Eric English
November 1, 2010

'65 Fastback Believe it or not, you can still find Hi-Po 289 Mustangs for sale in the strangest places-at least you could in 2003. That's when Dan DeYoung of Grants Pass, Oregon, found this K-code '65 fastback at a local garage sale. To be truthful, Dan had examined the car some days before and had been mulling over a possible purchase. Yet it was pure surprise when he passed by the owner's house on a Saturday morn and saw the car for sale in the midst of a slew of household items. It was all the urging Dan needed. He immediately stopped, got a second look, and came to an agreement with the owner right then and there.

Backing up a bit, we should offer that Dan had been a Chevy guy and wasn't particularly well-versed in Mustangs when a buddy called him to suggest he look at a neighbor's '65 fastback. Turns out, it had been owned by Byron Tyra, who sadly had passed away in the midst of a major restoration. Understandably, Byron's wife Ann couldn't immediately sell her husband's pride and joy, but eventually came to the realization that it was time.

That's when neighbor Doug McBee told Dan about the car. As Dan describes it, "The first time I saw the car, it was on jackstands with the tires, doors, interior, and bumpers off the car. The left quarter-panel was held on by three pairs of Vice-grips. I was mildly interested, but really needed to talk to someone with more Mustang knowledge than I had at the time. I called my friend Steve Whitlock, and he walked me through the process of identifying the car. I soon learned that it was a K-code, but the real surprise came when I removed the cardboard laying over the engine to expose a three two-barrel setup. Ann and I discussed what she wanted for the car. She said it would take a few weeks to round up all the parts, I said I'd mull it over, and we left it at that. A week later, I bought it during Ann's garage sale."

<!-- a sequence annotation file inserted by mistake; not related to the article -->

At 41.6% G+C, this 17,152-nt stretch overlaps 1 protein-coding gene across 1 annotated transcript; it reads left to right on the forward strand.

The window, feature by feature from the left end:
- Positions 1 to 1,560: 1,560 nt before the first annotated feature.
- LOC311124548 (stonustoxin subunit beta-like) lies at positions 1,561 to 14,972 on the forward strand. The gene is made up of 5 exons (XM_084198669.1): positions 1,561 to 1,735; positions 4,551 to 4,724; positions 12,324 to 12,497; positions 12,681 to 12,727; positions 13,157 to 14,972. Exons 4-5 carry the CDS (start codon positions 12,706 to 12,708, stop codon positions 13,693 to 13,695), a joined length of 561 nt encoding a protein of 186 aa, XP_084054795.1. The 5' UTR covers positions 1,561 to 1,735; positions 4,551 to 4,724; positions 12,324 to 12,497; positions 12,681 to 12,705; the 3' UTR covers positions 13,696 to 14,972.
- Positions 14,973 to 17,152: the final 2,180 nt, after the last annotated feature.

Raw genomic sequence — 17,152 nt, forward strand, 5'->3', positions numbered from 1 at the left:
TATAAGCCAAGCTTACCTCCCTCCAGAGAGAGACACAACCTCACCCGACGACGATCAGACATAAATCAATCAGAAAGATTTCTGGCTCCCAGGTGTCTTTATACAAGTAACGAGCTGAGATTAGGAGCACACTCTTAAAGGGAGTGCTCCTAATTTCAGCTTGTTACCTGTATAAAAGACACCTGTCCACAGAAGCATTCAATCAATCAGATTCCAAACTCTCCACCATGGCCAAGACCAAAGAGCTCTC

Forty-five years and numerous owners leaves the tale of this pony a bit sketchy, but we do know from the door tag that it was scheduled to be built in San Jose on December 18, 1964. That makes it too early to be a factory GT, though when Dan bought the fastback, it had already been dressed as such so he decided to continue the theme. Likewise, the timeframe for when the tri-power was added is uncertain, but Dan has made contact with two owners prior to Tyra, and both confirmed the presence of the multi-carb induction when they held the pink slip. Let's just say the setup has been with the car for a very long time. Small-block 6V (six venturi) induction was a Ford dealer parts counter affair only, and this kit specifically for the 289 flows a healthy 775 cfm. Vintage headers were also on the fastback when Dan purchased it, and though he isn't certain of the manufacturer, they surely complement the upgraded induction.

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Upon bringing the '65 to his well-equipped shop, Dan took stock of what he had and what needed to be done. Typical restoration items included rebuilding the 271-horse Hi-Po and drivetrain, new interior, suspension, detailing, etc.-some done by Dan and some parceled out to experts. The body was one of the items requiring real expertise, so that portion of the job went to Ron's Rods and Rides in Rogue River, Oregon. There, Ron VanderMeulen thoroughly worked over the unibody on a rotisserie, finishing the tacked on quarter-panel, replacing framerails, and eventually laying down a fantastic Martin Senour two-stage topcoat in the original Silversmoke Gray. It's a color that isn't often seen, and combined with the black GT stripes and interior, makes for a striking mix.